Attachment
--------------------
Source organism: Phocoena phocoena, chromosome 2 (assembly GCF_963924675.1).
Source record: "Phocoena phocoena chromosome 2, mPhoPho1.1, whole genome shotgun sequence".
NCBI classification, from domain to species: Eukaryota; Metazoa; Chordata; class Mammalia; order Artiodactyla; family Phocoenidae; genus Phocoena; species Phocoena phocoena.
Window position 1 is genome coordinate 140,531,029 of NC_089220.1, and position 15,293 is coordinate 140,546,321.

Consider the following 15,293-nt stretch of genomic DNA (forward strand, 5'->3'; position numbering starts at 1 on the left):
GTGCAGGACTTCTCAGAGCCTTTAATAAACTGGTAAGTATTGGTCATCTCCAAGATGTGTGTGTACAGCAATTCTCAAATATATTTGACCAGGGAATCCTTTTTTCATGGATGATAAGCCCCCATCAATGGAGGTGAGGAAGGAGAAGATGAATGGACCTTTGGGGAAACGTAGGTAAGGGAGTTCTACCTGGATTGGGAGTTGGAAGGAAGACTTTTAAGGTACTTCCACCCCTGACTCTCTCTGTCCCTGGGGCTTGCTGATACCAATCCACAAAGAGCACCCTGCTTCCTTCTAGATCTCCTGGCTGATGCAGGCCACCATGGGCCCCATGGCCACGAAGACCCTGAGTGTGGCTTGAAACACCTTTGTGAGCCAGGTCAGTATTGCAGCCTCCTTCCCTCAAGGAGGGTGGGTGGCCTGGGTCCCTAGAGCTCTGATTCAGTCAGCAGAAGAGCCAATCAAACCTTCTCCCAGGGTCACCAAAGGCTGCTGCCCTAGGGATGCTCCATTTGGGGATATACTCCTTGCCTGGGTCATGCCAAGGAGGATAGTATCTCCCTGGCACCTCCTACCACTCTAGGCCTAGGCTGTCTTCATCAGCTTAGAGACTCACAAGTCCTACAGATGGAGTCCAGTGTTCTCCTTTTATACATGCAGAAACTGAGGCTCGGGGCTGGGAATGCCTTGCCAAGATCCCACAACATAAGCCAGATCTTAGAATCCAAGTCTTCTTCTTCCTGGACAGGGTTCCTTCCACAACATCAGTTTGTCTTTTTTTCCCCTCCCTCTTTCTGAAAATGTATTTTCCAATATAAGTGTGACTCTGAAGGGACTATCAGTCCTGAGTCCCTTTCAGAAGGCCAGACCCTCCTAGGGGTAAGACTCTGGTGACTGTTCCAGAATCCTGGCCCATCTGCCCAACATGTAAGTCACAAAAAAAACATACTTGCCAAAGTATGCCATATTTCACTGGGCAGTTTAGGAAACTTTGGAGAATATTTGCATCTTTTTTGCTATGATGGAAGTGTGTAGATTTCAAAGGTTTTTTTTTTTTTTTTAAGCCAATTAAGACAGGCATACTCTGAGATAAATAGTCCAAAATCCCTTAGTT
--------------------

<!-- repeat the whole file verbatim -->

Source organism: Phocoena phocoena, chromosome 2 (assembly GCF_963924675.1).
Source record: "Phocoena phocoena chromosome 2, mPhoPho1.1, whole genome shotgun sequence".
NCBI classification, from domain to species: Eukaryota; Metazoa; Chordata; class Mammalia; order Artiodactyla; family Phocoenidae; genus Phocoena; species Phocoena phocoena.
Window position 1 is genome coordinate 140,531,029 of NC_089220.1, and position 15,293 is coordinate 140,546,321.

Consider the following 15,293-nt stretch of genomic DNA (forward strand, 5'->3'; position numbering starts at 1 on the left):
GTGCAGGACTTCTCAGAGCCTTTAATAAACTGGTAAGTATTGGTCATCTCCAAGATGTGTGTGTACAGCAATTCTCAAATATATTTGACCAGGGAATCCTTTTTTCATGGATGATAAGCCCCCATCAATGGAGGTGAGGAAGGAGAAGATGAATGGACCTTTGGGGAAACGTAGGTAAGGGAGTTCTACCTGGATTGGGAGTTGGAAGGAAGACTTTTAAGGTACTTCCACCCCTGACTCTCTCTGTCCCTGGGGCTTGCTGATACCAATCCACAAAGAGCACCCTGCTTCCTTCTAGATCTCCTGGCTGATGCAGGCCACCATGGGCCCCATGGCCACGAAGACCCTGAGTGTGGCTTGAAACACCTTTGTGAGCCAGGTCAGTATTGCAGCCTCCTTCCCTCAAGGAGGGTGGGTGGCCTGGGTCCCTAGAGCTCTGATTCAGTCAGCAGAAGAGCCAATCAAACCTTCTCCCAGGGTCACCAAAGGCTGCTGCCCTAGGGATGCTCCATTTGGGGATATACTCCTTGCCTGGGTCATGCCAAGGAGGATAGTATCTCCCTGGCACCTCCTACCACTCTAGGCCTAGGCTGTCTTCATCAGCTTAGAGACTCACAAGTCCTACAGATGGAGTCCAGTGTTCTCCTTTTATACATGCAGAAACTGAGGCTCGGGGCTGGGAATGCCTTGCCAAGATCCCACAACATAAGCCAGATCTTAGAATCCAAGTCTTCTTCTTCCTGGACAGGGTTCCTTCCACAACATCAGTTTGTCTTTTTTTCCCCTCCCTCTTTCTGAAAATGTATTTTCCAATATAAGTGTGACTCTGAAGGGACTATCAGTCCTGAGTCCCTTTCAGAAGGCCAGACCCTCCTAGGGGTAAGACTCTGGTGACTGTTCCAGAATCCTGGCCCATCTGCCCAACATGTAAGTCACAAAAAAAACATACTTGCCAAAGTATGCCATATTTCACTGGGCAGTTTAGGAAACTTTGGAGAATATTTGCATCTTTTTTGCTATGATGGAAGTGTGTAGATTTCAAAGGTTTTTTTTTTTTTTTTAAGCCAATTAAGACAGGCATACTCTGAGATAAATAGTCCAAAATCCCTTAGTT